Scramble for booming delivery market is the order of the day
Can these companies, many of which are just starting out, sustainably turn a profit?
In New York, London and other big cities, a new breed of couriers with names such as Gorillas, Getir and Gopuff is promising to have basic groceries — bananas, six-packs of beer, Doritos and such — at your front door in as little as 10 minutes.
For venture capitalists on the prowl for businesses that might benefit from a lockdown, these ultrafast grocery deliveries were an obvious outlet. In 2021 alone, investors pumped $3bn into 13 such startups — an eightfold increase in cash from the previous year. Getir’s July valuation of $7.6bn means it’s worth more than Macy’s or Nordstrom.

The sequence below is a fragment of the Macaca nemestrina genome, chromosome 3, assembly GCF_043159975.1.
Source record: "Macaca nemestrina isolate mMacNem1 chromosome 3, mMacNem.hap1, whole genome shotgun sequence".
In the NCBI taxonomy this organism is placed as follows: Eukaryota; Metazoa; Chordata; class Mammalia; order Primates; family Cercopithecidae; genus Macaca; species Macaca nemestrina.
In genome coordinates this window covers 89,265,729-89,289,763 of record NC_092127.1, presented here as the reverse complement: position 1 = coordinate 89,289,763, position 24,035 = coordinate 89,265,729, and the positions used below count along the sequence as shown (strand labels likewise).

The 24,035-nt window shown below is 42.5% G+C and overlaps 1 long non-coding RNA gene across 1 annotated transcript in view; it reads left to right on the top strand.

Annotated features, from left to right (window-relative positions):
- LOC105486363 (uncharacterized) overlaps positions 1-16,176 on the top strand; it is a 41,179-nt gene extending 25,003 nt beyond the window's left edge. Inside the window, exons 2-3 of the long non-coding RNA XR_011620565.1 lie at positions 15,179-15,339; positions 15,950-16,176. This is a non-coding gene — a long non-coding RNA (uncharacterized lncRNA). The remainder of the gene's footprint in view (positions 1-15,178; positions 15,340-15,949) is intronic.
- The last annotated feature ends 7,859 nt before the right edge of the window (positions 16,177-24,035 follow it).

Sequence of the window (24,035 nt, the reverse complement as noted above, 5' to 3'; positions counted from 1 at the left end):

But can these companies, many of which are less than two years old, sustainably turn a profit? In search of an answer, Giles Thorne, an equity analyst at Jefferies Financial Group in London, and his team spent a week sitting outside a “dark store” operated by Getir. Unlike a delivery service such as Instacart, which sends its couriers into nearby supermarkets, rapid grocery deliveries come from locations the startups themselves operate—usually small warehouses located away from the high rents of Main Street...